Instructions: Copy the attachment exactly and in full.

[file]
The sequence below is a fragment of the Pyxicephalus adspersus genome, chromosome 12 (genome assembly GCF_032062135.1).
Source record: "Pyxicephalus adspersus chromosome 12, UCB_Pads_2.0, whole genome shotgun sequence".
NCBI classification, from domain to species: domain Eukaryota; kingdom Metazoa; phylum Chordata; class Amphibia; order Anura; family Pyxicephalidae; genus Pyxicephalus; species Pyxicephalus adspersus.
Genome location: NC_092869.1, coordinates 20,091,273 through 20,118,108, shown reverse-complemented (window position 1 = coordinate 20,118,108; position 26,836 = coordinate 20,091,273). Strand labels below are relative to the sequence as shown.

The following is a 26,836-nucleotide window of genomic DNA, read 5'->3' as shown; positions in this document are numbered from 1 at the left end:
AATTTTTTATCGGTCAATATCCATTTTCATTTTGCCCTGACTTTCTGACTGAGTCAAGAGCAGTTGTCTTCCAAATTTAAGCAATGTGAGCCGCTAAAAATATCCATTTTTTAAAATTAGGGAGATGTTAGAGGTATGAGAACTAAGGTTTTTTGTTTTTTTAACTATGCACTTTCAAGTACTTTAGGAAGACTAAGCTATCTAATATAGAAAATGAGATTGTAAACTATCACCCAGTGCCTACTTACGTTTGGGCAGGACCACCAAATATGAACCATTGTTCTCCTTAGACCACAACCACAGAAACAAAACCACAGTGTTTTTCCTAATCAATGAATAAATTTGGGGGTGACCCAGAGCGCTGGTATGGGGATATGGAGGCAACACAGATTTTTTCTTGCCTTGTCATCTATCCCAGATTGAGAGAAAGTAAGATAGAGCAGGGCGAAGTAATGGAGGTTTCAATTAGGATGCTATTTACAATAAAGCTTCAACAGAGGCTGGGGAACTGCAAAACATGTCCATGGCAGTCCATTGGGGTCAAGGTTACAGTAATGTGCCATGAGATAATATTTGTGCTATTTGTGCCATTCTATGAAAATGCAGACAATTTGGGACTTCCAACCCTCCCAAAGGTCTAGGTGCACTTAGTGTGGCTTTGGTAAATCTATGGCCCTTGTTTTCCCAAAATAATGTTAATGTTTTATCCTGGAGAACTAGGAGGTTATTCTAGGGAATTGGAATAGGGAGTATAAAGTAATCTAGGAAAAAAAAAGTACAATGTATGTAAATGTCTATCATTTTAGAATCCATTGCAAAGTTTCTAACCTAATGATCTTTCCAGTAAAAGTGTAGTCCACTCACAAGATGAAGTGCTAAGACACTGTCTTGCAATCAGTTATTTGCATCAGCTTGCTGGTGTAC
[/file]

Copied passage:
The sequence below is a fragment of the Pyxicephalus adspersus genome, chromosome 12 (genome assembly GCF_032062135.1).
Source record: "Pyxicephalus adspersus chromosome 12, UCB_Pads_2.0, whole genome shotgun sequence".
NCBI classification, from domain to species: domain Eukaryota; kingdom Metazoa; phylum Chordata; class Amphibia; order Anura; family Pyxicephalidae; genus Pyxicephalus; species Pyxicephalus adspersus.
Genome location: NC_092869.1, coordinates 20,091,273 through 20,118,108, shown reverse-complemented (window position 1 = coordinate 20,118,108; position 26,836 = coordinate 20,091,273). Strand labels below are relative to the sequence as shown.

The following is a 26,836-nucleotide window of genomic DNA, read 5'->3' as shown; positions in this document are numbered from 1 at the left end:
AATTTTTTATCGGTCAATATCCATTTTCATTTTGCCCTGACTTTCTGACTGAGTCAAGAGCAGTTGTCTTCCAAATTTAAGCAATGTGAGCCGCTAAAAATATCCATTTTTTAAAATTAGGGAGATGTTAGAGGTATGAGAACTAAGGTTTTTTGTTTTTTTAACTATGCACTTTCAAGTACTTTAGGAAGACTAAGCTATCTAATATAGAAAATGAGATTGTAAACTATCACCCAGTGCCTACTTACGTTTGGGCAGGACCACCAAATATGAACCATTGTTCTCCTTAGACCACAACCACAGAAACAAAACCACAGTGTTTTTCCTAATCAATGAATAAATTTGGGGGTGACCCAGAGCGCTGGTATGGGGATATGGAGGCAACACAGATTTTTTCTTGCCTTGTCATCTATCCCAGATTGAGAGAAAGTAAGATAGAGCAGGGCGAAGTAATGGAGGTTTCAATTAGGATGCTATTTACAATAAAGCTTCAACAGAGGCTGGGGAACTGCAAAACATGTCCATGGCAGTCCATTGGGGTCAAGGTTACAGTAATGTGCCATGAGATAATATTTGTGCTATTTGTGCCATTCTATGAAAATGCAGACAATTTGGGACTTCCAACCCTCCCAAAGGTCTAGGTGCACTTAGTGTGGCTTTGGTAAATCTATGGCCCTTGTTTTCCCAAAATAATGTTAATGTTTTATCCTGGAGAACTAGGAGGTTATTCTAGGGAATTGGAATAGGGAGTATAAAGTAATCTAGGAAAAAAAAAGTACAATGTATGTAAATGTCTATCATTTTAGAATCCATTGCAAAGTTTCTAACCTAATGATCTTTCCAGTAAAAGTGTAGTCCACTCACAAGATGAAGTGCTAAGACACTGTCTTGCAATCAGTTATTTGCATCAGCTTGCTGGTGTAC